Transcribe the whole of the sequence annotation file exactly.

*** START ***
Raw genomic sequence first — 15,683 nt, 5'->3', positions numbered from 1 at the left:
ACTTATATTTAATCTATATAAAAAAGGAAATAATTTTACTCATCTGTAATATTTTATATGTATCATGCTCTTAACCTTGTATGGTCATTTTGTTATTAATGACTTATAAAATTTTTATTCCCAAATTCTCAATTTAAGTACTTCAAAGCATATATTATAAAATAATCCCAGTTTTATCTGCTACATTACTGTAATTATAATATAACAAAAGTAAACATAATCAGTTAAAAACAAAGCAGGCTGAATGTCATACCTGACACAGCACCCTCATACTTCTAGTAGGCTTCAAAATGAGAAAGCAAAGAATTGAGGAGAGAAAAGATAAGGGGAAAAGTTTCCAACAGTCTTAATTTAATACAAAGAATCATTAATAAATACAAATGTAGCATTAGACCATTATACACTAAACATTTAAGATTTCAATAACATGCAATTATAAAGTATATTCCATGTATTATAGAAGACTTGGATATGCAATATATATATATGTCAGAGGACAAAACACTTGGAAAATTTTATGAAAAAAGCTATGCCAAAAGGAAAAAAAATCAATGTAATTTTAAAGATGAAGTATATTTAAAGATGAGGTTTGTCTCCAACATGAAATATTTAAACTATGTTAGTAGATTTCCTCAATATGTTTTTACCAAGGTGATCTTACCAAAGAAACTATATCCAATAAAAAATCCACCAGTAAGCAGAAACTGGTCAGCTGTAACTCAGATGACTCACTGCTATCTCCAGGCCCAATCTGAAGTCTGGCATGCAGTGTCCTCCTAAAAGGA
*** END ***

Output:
Raw genomic sequence first — 15,683 nt, 5'->3', positions numbered from 1 at the left:
ACTTATATTTAATCTATATAAAAAAGGAAATAATTTTACTCATCTGTAATATTTTATATGTATCATGCTCTTAACCTTGTATGGTCATTTTGTTATTAATGACTTATAAAATTTTTATTCCCAAATTCTCAATTTAAGTACTTCAAAGCATATATTATAAAATAATCCCAGTTTTATCTGCTACATTACTGTAATTATAATATAACAAAAGTAAACATAATCAGTTAAAAACAAAGCAGGCTGAATGTCATACCTGACACAGCACCCTCATACTTCTAGTAGGCTTCAAAATGAGAAAGCAAAGAATTGAGGAGAGAAAAGATAAGGGGAAAAGTTTCCAACAGTCTTAATTTAATACAAAGAATCATTAATAAATACAAATGTAGCATTAGACCATTATACACTAAACATTTAAGATTTCAATAACATGCAATTATAAAGTATATTCCATGTATTATAGAAGACTTGGATATGCAATATATATATATGTCAGAGGACAAAACACTTGGAAAATTTTATGAAAAAAGCTATGCCAAAAGGAAAAAAAATCAATGTAATTTTAAAGATGAAGTATATTTAAAGATGAGGTTTGTCTCCAACATGAAATATTTAAACTATGTTAGTAGATTTCCTCAATATGTTTTTACCAAGGTGATCTTACCAAAGAAACTATATCCAATAAAAAATCCACCAGTAAGCAGAAACTGGTCAGCTGTAACTCAGATGACTCACTGCTATCTCCAGGCCCAATCTGAAGTCTGGCATGCAGTGTCCTCCTAAAAGGA